New Historical Perspectives

by | Nov 14, 2018 | RHS Publications | 0 comments

‘New Historical Perspectives’ (NHP) is our new Open Access book series for Early Career Researchers, a partnership between the RHS and the Institute of Historical Research. As the first tranche of finished manuscripts begins to arrive, Penny Summerfield – one of the series’ editorial convenors – reflects on the formation of NHP and its work to create a new list of OA monographs.

‘New Historical Perspectives’ was launched in April 2016, with Professor Simon Newman and myself as co-editors, as an Open Access publishing venture under the joint auspices of the RHS and IHR and with support from Economic History Society and Past and Present. The Editorial Board (EB), characterized by equal numbers of men and women and a diverse range of expertise, was in place by June 2016. We had no idea whether the idea of Open Access publishing would appeal to the early career researchers (ECRs) we wanted to attract. RHS had agreed that they should be within ten years of receiving their PhDs from British or Irish universities.

Helped by the Publishing Workshops organized by Jonathan Newbury from IHR, we have received 23 proposals since June 2016. Eleven of these have been accepted, following scrutiny by the editors and Editorial Board members and rigorous peer review by leading experts in their specific fields. Eight of the successful proposals are for monographs, three are edited collections. The series is not themed, and its openness in terms of subject matter and chronology has brought in proposals relating to periods from the fourteenth to the twentieth centuries and topics as varied as medieval scholasticism, and masculinity and danger on the Grand Tour.

NHP offers an opportunity to rewrite a PhD thesis for publication, and this has evident appeal to authors, especially in view of the negativity of some publishers towards theses. Our view is that some of the most creative and thoroughly researched work is invested in PhDs, which are often the source of the ‘new perspectives’ we wish to encourage. However, every PhD thesis needs development before it can become a useful and readable book. The comments of EB members, and the often quite lengthy reports of peer reviewers, are an essential part of that process, as are the Author Workshops that we offer each of our authors.

These workshops involve two or more experts in the field, plus an EB member and one of the Co-Editors, meeting with the author for half a day to discuss a near-to-final draft. We have held four such workshops so far and the feedback from authors has borne out our initial hunch that in-depth conversations about a book in preparation are extremely useful to novice monograph authors, probably more so than further written reports. The experts who have agreed to join the workshops have given really valuable service, and, like the authors, they seem to have enjoyed the experience. We ask for finalized manuscripts to come in within about six months of a workshop, and so far we are just about on target, with the first four titles due out in Spring/Summer 2019.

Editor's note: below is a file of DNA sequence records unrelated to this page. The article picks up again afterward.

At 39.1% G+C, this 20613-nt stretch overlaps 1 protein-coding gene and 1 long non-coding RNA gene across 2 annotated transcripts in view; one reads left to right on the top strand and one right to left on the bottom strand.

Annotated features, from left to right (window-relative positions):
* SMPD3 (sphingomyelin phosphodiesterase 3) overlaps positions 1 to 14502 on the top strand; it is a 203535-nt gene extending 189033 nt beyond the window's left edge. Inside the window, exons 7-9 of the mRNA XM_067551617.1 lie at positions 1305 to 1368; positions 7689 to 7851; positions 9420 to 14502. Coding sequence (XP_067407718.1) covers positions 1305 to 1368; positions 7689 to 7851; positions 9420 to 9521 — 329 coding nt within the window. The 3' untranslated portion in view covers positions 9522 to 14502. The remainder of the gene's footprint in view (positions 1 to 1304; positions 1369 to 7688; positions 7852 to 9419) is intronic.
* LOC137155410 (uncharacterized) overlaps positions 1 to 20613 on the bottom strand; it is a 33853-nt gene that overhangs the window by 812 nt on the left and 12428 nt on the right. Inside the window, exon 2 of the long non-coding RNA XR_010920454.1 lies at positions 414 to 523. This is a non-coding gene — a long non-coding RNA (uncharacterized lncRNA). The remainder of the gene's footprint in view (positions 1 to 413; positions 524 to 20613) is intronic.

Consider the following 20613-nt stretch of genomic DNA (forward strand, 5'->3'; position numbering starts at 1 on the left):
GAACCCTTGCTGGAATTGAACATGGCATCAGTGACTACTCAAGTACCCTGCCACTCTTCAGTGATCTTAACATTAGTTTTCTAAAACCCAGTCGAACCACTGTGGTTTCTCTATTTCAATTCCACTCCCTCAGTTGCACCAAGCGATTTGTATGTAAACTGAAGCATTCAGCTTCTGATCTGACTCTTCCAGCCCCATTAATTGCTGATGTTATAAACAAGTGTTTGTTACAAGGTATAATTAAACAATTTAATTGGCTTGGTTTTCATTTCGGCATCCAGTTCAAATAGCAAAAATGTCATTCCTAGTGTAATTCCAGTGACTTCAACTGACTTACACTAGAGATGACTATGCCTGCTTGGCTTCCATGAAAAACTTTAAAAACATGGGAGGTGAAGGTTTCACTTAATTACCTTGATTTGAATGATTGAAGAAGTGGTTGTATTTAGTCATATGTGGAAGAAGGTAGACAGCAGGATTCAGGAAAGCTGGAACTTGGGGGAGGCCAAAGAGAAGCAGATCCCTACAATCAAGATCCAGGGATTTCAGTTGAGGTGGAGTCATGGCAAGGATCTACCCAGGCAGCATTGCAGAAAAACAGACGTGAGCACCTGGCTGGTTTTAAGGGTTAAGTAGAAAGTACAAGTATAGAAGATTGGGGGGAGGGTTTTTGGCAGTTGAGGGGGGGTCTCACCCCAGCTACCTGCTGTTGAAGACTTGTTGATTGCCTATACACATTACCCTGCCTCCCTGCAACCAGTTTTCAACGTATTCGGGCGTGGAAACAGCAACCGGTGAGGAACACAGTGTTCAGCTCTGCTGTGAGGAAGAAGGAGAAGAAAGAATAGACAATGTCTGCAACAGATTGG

On publication each NHP title will be appear on the IHR’s Open Access books platform, with copies of the work available as OA downloads, eBooks and in hard and paperback formats. As with current IHR publications, each New Historical Perspectives title will also feature on JSTOR’s OA books platform, increasing discoverability and the option to access and share a book at the chapter level.

We are open to non-standard forms of publication, such as short-form works, and also to proposals for edited collections of essays. In this case the lead editor and at least half the contributors need to be ECRs, but they may work with more experienced historians. We have accepted three edited collections on condition that they are thematically coherent and characterized by a rigorous approach to the editing process. Editors of such collections do not get an Author Workshop – which would become a major conference-style event if all the contributors were to be involved – but the complete manuscript is of course subject to peer review.

Simon Newman moved on in June 2018, after sterling service, to be replaced by Jane Winters who, as professor of digital humanities at the School of Advanced Study, University of London, has particularly relevant expertise in Open Access publishing. The Editorial Board is composed of admirably committed members whose scrutiny of proposals and reports, care of authors, and input to shaping the series, is invaluable.

My term of office ends in Spring 2019 and I’ll use this opportunity to say how interesting and satisfying the role of co-editor of NHP is, in the hope that this will encourage potential successors!

Professor Penny Summerfield
Co-editor, New Historical Perspectives
University of Manchester

Follow This Blog


* indicates required